Judge in 20-state ObamaCare case expresses skepticism over mandate

Ed Morrissey

If the White House hoped for a better outcome from the 20-state lawsuit over ObamaCare in Florida than it got this week from the federal court in Virginia, early observations from the arguments may dash those hopes. The Wall Street Journal reports that Judge Roger Vinson expressed considerable skepticism about the argument from the states that ObamaCare represents an overreach of federal authority by mandating expanded coverage through Medicaid, a program from which Vinson noted states could withdraw, at least legally. However, Vinson called the individual mandate “a great leap” on the notion of economic activity that falls within the Commerce Clause’s parameters:

A federal judge in a 20-state lawsuit against the Obama administration’s health overhaul signaled Thursday he is sympathetic to the plaintiffs’ argument that requiring Americans to carry health insurance violates the Constitution.

But Judge Roger Vinson seemed skeptical of the second plank of the states’ suit: that the law forces states into a costly expansion of their Medicaid insurance programs for the poor. …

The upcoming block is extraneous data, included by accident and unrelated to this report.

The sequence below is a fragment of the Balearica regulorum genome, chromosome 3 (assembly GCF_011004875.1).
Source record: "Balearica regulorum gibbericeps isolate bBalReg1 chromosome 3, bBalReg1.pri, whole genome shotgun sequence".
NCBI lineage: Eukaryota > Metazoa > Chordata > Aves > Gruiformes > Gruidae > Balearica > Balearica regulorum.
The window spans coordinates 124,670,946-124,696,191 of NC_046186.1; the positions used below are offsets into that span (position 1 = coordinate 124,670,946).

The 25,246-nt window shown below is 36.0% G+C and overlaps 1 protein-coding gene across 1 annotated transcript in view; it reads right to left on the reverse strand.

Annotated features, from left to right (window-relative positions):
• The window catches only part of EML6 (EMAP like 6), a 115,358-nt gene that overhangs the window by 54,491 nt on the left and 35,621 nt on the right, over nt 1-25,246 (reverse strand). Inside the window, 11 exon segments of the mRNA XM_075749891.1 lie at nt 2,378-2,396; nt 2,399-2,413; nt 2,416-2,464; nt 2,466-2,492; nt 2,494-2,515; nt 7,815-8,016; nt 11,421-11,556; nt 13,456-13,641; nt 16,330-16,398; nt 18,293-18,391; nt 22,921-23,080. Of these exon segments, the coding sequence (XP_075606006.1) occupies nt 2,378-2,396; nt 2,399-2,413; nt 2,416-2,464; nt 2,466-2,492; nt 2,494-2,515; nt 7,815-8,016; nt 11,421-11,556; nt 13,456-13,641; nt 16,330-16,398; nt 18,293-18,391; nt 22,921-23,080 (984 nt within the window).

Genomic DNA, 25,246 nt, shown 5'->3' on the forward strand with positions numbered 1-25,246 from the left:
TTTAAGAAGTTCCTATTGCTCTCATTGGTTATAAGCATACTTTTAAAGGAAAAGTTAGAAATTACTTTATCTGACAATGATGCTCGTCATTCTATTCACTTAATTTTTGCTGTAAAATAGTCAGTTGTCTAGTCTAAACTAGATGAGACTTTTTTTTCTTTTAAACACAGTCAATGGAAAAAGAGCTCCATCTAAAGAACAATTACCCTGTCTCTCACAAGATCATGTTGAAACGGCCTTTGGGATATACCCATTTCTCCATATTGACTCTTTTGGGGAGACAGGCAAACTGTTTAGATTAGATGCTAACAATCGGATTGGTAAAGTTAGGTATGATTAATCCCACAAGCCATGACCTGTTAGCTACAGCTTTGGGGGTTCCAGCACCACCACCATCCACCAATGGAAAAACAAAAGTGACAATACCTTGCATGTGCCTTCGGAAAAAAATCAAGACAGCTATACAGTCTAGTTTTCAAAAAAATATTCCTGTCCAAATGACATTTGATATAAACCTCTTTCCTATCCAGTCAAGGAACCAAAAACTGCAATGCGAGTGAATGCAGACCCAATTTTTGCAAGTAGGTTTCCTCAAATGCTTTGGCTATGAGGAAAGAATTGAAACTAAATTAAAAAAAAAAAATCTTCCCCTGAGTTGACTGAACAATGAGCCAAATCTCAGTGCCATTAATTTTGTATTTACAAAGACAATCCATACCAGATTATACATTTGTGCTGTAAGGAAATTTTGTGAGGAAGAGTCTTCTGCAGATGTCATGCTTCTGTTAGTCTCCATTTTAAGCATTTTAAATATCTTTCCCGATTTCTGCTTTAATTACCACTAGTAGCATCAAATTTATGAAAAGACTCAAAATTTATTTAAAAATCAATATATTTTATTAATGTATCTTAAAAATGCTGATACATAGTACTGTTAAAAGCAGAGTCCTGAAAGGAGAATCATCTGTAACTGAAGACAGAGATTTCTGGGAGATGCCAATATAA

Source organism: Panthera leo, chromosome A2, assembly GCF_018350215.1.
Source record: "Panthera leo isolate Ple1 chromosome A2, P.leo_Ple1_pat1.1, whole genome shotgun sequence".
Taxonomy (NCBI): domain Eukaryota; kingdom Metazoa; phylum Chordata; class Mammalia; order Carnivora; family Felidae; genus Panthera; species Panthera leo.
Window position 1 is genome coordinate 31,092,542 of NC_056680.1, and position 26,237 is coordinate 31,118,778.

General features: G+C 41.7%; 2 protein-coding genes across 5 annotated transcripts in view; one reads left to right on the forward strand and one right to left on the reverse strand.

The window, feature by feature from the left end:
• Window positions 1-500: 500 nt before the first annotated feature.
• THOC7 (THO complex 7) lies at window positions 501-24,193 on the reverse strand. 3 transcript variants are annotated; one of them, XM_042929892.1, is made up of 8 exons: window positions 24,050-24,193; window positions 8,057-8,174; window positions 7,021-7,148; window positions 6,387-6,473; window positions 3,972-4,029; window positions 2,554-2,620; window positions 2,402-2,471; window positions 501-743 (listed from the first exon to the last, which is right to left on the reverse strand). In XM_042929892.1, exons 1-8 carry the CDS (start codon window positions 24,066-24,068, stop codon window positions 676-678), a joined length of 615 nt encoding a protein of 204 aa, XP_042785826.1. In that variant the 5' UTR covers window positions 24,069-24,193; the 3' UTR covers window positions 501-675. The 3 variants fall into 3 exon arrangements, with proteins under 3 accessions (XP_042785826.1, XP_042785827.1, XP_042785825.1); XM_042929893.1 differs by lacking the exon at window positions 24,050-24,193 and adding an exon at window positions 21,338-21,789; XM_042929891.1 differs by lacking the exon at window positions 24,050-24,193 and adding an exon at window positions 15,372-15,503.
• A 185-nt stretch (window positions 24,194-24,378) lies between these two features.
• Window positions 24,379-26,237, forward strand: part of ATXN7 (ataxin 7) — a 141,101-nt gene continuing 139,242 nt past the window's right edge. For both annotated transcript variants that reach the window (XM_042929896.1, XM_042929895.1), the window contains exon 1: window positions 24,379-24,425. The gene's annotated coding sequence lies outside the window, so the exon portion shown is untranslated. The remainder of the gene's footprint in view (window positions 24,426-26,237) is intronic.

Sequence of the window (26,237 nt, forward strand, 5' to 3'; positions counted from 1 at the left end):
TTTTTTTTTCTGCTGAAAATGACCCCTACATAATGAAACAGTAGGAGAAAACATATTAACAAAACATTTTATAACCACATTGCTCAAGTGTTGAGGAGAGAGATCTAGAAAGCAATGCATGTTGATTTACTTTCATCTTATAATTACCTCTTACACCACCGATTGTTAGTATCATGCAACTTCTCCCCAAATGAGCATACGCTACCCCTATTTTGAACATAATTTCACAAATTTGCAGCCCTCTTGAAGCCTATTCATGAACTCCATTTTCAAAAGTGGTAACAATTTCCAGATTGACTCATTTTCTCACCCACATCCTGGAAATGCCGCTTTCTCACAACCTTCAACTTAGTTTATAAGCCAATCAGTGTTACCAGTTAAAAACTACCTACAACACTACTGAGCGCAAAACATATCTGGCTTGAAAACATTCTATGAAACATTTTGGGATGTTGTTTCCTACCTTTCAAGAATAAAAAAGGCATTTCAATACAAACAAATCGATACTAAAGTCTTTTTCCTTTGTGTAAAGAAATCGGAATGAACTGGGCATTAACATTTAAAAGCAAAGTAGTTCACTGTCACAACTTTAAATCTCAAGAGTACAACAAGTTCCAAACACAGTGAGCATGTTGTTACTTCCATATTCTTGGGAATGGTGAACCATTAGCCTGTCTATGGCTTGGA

Judge Vinson, who was appointed by President Ronald Reagan, signaled he saw the requirement as unprecedented and a potential imposition on Americans’ individual liberties. The case is one of some two dozen federal lawsuits that are ultimately expected to be decided by the Supreme Court.

“It would be a giant leap for the Supreme Court to say that a decision to buy or not to buy is tantamount to activity,” Judge Vinson told the court. … “If they decide that everyone needs to eat broccoli,” then the commerce clause could allow Congress to require everyone to buy a certain quantity of broccoli, the judge said…

The article continues at HotAir.com

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